August 4, 2005

Let's see some ID


A few weeks ago, New Scientist ran a package of articles about intelligent design that is worth revisiting now. Officially available only to NS subscribers, parts of it have been reposted here.

The first article, "A Battle for Science's Soul" [scroll to "Gabrielle, July 9, 9:44], explains why ID is "far more radical and much more dangerous" than garden-variety (pun intended) creationism in that IDers seek to "redefine science itself to include non-natural or supernatural explanations for natural phenomena."

The second, "A Skeptic's Guide to Intelligent Design [scroll to "Gabrielle, July 9, 9:45], casually demolishes the premises of ID in a manner not quite as thorough as H. Allen Orr's recent New Yorker essay but much more accessible to the layperson.

This article also discusses The Wedge Strategy, a founding document of the Discovery Institute that leaked out a while back. It spells out in no uncertain terms that the leading (only?) ID think-tank was actually created "to defeat scientific materialism and its destructive moral, cultural and political legacies [and] replace materialistic explanations with the theistic understanding that nature and hurnan beings are created by God." (SCLM alert: recent articles mentioning intelligent design: 1,030; recent articles mentioning the Discovery Institute: 65; recent articles mentioning the Wedge Strategy: 2.)

A third article, Survival of the Slickest, isn't available in full but it begins, "Science only functions with the presumption of honesty. It flounders when confronted by those who knowingly and willingly distort the truth."

I flashed to this after reading the Discovery Institute's willingly distorted answer to the question [scroll to #6], "Is research about intelligent design published in peer-reviewed journals and monographs?" The short answer, "Yes," is immediately followed by a barrage of doublespeak making clear that the longer answer is, "no."

First we get the classic "I'll show them who's mad!" defensiveness about "hostility" from the establishment, without which there would obviously be a lot MORE peer-reviewed ID work. Then we get a mention of a few books. I'm not an academic, so correct me if I'm wrong, but my understanding is that book divisions do not peer-review with anything like the same rigor and stringency of journals. This is followed by the carefully worded sentence, "Michael Behe has defended his concept of 'irreducible complexity' in the peer-reviewed journal Philosophy of Science published by the University of Chicago," which to me means that he wrote a non-pr'd letter to the journal in response to a pr'd critique of his work. This is followed by the priceless, "There is also now a peer-reviewed journal that focuses on design theory, Progress in Complexity, Information, and Design," i.e., "We don't need to be picked for your stupid team. We'll start our own team and pick ourselves." And finally the vague and meaningless, "the works of design theorists are starting to be cited by other scholars in peer-reviewed journals such as the Annual Review of Genetics." Cited how, exactly?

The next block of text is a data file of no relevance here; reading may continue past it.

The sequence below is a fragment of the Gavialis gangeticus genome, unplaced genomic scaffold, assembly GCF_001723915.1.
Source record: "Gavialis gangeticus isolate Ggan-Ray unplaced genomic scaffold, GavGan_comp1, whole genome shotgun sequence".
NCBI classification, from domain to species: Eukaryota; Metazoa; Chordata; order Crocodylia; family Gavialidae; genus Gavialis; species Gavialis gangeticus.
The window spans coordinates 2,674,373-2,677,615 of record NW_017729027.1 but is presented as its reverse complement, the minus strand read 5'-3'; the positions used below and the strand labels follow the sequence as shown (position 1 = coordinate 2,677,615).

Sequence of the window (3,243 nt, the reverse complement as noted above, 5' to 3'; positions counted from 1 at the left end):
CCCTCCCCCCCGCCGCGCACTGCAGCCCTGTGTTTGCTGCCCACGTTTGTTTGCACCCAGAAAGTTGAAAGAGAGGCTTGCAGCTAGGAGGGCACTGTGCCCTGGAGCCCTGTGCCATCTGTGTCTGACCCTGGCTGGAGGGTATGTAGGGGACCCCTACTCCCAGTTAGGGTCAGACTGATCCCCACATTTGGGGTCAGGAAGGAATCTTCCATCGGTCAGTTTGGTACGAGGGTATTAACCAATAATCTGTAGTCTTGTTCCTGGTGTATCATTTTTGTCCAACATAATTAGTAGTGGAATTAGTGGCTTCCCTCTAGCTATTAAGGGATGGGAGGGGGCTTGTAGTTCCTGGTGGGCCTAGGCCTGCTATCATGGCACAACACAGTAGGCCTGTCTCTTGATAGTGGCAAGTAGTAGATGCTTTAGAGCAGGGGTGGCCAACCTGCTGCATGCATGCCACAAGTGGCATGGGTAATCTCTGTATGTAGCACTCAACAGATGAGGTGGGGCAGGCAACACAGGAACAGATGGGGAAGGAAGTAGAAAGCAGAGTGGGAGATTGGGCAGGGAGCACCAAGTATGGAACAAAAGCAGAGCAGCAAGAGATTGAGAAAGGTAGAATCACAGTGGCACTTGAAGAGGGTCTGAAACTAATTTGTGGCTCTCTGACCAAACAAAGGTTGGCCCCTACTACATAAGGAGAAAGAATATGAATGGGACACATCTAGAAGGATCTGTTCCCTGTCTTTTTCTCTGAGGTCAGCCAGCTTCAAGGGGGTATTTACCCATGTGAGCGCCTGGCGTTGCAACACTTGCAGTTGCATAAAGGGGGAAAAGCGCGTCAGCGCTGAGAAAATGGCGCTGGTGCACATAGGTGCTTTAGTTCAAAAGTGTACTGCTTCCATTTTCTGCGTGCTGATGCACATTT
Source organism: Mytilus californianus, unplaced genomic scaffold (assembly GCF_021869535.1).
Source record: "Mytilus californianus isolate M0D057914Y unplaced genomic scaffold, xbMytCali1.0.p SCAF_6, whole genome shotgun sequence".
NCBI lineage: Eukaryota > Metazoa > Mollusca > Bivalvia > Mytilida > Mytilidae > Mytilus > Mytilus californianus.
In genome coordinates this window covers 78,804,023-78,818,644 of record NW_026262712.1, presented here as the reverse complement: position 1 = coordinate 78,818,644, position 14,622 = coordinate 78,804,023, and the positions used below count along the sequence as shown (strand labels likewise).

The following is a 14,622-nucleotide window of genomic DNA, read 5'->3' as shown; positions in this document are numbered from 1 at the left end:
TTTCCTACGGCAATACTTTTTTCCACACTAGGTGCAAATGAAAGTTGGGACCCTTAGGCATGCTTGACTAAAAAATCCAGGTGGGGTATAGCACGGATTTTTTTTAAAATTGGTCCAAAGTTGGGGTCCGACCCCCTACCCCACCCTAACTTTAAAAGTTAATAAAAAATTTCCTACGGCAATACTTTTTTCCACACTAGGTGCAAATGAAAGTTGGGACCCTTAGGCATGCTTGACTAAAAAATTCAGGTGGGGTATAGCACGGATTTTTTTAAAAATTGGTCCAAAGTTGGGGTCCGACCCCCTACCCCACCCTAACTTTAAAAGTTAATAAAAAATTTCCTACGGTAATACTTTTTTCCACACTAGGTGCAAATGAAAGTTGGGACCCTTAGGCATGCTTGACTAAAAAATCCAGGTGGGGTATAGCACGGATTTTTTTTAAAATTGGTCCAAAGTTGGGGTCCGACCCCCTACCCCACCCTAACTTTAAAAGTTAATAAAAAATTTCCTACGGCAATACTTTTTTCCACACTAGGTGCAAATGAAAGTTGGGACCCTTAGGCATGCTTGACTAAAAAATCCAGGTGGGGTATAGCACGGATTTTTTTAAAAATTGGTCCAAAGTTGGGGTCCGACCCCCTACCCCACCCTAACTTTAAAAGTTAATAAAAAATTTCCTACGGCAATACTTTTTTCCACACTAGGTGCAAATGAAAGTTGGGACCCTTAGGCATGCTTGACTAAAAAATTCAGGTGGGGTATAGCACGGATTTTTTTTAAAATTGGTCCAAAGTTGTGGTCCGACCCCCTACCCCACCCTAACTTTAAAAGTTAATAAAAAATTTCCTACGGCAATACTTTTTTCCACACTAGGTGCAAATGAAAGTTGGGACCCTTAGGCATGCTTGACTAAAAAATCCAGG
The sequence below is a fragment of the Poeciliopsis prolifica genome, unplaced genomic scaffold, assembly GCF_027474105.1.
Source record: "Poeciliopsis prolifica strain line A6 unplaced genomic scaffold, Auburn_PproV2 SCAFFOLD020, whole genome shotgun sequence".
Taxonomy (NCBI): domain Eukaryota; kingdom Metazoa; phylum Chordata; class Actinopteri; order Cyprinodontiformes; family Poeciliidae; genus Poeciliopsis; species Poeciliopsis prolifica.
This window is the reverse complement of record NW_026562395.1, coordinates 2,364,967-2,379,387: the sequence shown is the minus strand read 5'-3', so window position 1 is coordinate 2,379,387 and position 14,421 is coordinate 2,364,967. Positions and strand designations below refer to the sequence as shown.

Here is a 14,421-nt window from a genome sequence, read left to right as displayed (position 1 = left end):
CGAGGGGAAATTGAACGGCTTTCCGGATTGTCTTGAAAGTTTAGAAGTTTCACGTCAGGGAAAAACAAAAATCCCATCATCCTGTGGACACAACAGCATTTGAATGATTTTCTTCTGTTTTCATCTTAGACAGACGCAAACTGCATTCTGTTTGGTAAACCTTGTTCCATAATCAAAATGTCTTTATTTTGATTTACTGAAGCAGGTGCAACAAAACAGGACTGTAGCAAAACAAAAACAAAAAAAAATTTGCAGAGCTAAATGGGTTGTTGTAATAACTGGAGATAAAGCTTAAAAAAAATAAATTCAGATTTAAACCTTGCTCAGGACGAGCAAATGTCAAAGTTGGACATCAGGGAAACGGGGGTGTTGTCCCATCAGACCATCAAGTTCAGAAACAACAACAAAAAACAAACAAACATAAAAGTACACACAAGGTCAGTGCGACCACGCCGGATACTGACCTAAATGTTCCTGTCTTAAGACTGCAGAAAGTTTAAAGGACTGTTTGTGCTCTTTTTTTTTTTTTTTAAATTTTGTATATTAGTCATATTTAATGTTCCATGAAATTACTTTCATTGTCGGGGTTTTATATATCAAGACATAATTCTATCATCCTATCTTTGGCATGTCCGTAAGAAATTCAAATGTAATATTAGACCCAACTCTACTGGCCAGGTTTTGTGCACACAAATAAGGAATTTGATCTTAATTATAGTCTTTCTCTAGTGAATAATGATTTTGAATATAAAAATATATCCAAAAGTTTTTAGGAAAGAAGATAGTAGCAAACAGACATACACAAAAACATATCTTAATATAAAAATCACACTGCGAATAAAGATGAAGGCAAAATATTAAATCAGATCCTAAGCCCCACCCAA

This FAQ page is dated, however, and more recently the DI has posted a Bibliography of Peer-Reviewed & Peer-Edited Publications Supporting the Theory of Intelligent Design that is, at least on the surface, a lot more careful.

Lacking the time and expertise to dissect it, I've posed a question about its claims to Slate's Explainer, which has covered aspects of this subject before. I do know (thanks to CSICOP) that one article touted on this page was involuntarily withdrawn after the publisher determined that it was "not published in accordance with the journal's established review procedure" and was "a crock of shit" (OK, that's a paraphrase). I invite academic-oriented readers to post their thoughts about whether ID has been sufficiently peer-reviewed here or on their own blogs (let me know if you do).

Further reading: Robert Wright and Will Saletan on ID. CSICOP on why evolution doesn't say what the anti-Darwinists say it does. New Scientist on what it does say (attention list fans: check out the sidebar on life's 10 greatest inventions). And Evolution Blog picked the wrong time to go on vacation.

Update: Slate Explainer Daniel Engber passed on my question, but notes that in the past he's written critically about the notion that peer review is an automatic stamp of legitimacy and suggests that if ID theories have been published in pr'd journals, that only proves his point. He also confirms my understanding that books are not peer-reviewed in anything close to the same manner as journal articles.

Posted by Daniel Radosh


Nice recap. Another decent critique of ID, and lotsa links to relevant articles, can be found at The Skeptic's Dictionary.

Are we debating Darwin here?....and forget God for a moment!!
Here's a thought....genetic engineering is moving genes across the evolutionary tree.
(eg. bacterial genes in animals and plants). ...and by the way, we're just starting out!!!
What would a far future student (human/non-human) of genomics make of this?
Can anyone say for sure that our genome or other species genomes haven't
already been "intelligently" altered? Can anyone
say for sure that it isn't possible to "design" a
living organism from scratch? Isn't this kind of
work being done right now?......and....guess what?
....isn't this truly "intelligent design"...er...that can possibly (maybe easily)
be passed down eons from now to be pondered by future "Darwinists"???....the "intelligent design"
portion being hidden but still operating in the nooks and crannies of the organisms "normal" evolution!!

Check out "The Panda's Thumb" (http://www.pandasthumb.org/) and "Pharyngula" (http://pharyngula.org/) for some high-octane debunking of ID from P.Z. Myers, a biology prof at the U. of Minnesota.

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